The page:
Aurora Borealis likely this evening
Following a huge X-class flare that ripped apart Sunís lower atmosphere, sending a wave toward Earth, scientists are preparing for effects to appear on Friday. Most likely, the effects on Earth are moderate or even strong auroras during the weekend.
September 12, 2014
According to solar scientists, Sun’s 11-year-long cycle peaked last year, declining slowly. Today’s event though, reminds us how powerful and unpredictable Sun really is. Wednesday afternoon’s powerful flare peaked at 1:48 p.m. EST, and NASA’s Solar Dynamics Observatory caught the entire explosion, which covered an area larger than Earth several times fold.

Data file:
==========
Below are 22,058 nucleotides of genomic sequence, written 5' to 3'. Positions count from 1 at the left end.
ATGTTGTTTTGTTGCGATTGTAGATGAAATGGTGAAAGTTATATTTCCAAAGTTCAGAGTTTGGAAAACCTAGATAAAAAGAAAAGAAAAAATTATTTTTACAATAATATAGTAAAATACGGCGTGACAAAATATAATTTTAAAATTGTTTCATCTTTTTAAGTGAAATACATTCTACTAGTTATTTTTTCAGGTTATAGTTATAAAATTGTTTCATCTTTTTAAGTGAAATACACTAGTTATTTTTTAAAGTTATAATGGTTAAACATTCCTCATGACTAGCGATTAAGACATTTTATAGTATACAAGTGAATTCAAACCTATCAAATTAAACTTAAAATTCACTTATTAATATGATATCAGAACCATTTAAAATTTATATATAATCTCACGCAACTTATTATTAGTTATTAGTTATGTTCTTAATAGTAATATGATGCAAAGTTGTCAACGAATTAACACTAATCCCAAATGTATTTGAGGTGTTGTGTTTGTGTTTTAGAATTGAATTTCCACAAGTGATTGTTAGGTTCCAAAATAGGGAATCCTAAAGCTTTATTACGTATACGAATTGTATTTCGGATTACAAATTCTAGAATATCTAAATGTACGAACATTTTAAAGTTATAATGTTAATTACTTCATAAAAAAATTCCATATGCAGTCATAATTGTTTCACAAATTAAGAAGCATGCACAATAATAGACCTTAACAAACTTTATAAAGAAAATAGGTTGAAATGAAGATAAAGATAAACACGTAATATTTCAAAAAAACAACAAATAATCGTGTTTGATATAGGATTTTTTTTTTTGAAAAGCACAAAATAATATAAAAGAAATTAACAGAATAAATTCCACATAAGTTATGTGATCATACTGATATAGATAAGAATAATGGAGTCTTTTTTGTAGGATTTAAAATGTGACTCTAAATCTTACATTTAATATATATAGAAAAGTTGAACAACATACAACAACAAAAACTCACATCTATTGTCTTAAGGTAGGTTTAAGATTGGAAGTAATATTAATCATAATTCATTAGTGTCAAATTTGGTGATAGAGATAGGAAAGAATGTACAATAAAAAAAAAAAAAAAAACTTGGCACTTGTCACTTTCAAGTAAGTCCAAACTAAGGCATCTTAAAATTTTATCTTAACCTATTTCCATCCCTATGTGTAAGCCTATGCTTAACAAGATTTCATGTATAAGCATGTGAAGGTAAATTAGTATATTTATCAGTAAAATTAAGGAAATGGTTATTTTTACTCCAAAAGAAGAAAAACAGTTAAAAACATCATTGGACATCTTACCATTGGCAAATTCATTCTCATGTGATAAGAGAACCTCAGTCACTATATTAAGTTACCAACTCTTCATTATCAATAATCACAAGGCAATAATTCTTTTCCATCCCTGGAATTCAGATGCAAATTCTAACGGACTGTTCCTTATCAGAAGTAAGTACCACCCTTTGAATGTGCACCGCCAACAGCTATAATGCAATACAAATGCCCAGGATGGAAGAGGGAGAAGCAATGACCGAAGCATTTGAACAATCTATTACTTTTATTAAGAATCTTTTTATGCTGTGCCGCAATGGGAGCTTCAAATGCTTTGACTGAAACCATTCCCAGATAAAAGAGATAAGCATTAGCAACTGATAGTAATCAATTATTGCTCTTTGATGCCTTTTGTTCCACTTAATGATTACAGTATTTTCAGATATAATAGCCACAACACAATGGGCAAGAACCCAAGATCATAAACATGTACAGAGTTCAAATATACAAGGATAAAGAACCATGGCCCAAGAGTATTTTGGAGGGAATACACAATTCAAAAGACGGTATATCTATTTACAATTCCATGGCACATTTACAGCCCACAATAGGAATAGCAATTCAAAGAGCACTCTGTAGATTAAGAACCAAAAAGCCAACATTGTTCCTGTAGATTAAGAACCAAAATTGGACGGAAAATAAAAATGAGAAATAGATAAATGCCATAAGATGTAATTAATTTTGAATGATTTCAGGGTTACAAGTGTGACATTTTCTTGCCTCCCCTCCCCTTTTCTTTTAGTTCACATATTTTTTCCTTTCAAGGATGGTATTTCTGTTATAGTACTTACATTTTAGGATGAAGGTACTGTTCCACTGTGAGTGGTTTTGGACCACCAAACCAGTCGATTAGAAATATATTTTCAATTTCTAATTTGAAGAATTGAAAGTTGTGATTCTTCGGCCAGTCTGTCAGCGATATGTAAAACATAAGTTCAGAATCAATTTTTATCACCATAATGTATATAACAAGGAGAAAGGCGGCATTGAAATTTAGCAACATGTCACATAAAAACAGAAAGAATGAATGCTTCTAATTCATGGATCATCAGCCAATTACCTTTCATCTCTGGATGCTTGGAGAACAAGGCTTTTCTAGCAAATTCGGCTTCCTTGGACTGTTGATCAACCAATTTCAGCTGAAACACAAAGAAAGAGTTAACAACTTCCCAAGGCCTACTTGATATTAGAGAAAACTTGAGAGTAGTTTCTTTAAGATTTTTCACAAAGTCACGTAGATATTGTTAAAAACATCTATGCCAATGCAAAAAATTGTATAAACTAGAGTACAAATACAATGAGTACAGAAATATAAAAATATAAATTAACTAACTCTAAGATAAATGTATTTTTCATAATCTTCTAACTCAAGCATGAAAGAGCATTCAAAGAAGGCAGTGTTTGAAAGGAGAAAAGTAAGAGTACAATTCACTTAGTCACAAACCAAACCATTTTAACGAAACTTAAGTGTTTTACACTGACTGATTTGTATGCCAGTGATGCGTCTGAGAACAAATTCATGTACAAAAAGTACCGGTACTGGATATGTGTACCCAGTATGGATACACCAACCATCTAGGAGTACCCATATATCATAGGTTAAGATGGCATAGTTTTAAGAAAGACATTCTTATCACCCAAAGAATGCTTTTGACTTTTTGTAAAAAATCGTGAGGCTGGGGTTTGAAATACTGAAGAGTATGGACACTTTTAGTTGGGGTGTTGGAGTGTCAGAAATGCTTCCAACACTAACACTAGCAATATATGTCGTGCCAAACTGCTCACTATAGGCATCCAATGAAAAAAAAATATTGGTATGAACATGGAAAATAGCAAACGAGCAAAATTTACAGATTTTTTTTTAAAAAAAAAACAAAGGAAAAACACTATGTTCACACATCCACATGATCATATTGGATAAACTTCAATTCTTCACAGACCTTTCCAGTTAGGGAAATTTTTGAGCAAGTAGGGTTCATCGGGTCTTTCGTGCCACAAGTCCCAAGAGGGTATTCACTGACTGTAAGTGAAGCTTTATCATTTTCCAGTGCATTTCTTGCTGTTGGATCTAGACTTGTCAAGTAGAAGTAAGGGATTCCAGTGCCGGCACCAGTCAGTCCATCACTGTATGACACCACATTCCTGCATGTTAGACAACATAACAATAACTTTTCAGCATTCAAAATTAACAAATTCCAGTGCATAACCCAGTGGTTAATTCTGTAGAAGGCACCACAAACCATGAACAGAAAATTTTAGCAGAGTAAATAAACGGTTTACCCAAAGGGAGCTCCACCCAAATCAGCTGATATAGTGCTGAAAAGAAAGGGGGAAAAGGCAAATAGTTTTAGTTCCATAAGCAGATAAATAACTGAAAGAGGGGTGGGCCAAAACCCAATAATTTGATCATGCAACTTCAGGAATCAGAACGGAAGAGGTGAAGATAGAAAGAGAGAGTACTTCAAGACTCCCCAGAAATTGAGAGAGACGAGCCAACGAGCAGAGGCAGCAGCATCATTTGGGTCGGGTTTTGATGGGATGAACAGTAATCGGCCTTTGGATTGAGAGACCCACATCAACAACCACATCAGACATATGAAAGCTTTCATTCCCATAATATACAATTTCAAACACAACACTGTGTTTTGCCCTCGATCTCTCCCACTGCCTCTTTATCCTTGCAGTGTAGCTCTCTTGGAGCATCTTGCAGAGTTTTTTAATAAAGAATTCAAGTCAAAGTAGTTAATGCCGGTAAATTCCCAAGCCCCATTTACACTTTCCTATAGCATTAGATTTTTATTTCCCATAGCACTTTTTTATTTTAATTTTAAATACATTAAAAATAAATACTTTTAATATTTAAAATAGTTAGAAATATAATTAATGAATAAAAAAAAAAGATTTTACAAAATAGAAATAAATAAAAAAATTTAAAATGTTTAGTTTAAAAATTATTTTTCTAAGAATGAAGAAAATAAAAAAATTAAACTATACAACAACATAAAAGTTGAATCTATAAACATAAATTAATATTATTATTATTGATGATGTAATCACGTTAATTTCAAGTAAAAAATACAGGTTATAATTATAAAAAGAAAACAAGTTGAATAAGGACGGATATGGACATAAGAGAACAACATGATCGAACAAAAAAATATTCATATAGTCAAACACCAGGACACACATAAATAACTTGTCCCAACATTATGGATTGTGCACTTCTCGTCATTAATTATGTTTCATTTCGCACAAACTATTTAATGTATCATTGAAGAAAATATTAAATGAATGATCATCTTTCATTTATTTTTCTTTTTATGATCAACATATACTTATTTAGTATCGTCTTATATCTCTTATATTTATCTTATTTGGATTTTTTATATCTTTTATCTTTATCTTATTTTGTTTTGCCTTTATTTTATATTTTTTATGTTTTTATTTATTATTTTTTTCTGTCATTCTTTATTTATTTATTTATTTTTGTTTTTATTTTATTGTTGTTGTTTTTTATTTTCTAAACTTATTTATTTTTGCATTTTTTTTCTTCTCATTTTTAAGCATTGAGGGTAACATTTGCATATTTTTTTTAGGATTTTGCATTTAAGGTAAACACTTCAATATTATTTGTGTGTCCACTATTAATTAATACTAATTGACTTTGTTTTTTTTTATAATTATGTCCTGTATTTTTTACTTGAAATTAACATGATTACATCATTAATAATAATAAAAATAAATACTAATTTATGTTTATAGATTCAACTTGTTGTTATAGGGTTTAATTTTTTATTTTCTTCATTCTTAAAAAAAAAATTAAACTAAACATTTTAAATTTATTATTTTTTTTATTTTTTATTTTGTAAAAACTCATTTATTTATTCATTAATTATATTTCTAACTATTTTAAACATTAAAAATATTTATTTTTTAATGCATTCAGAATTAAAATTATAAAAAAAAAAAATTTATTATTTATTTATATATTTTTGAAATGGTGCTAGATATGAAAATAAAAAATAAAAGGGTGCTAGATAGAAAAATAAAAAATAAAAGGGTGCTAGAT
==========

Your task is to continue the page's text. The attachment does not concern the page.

The X-Class flare event – the most powerful – initiated a wave of X-rays and other particles that reached Earth only eight minutes later. On the Sun, bright regions were visible thirty minutes later with decreased intensity, but still the brightest as ever witnessed by solar expert Jay Pasachoff: "the brightest H-alpha flare I have ever seen (in contrast with the rest of the solar disk”
Auroras are expected to form as the front passes the space, leaving the Earth behind. The wave should reach Earth Friday morning, and scientists forecast moderate G2 geomagnetic storm on Friday, followed by G3 level storms during the weekend. Locations north of the 45 degree parallel might see the auroras.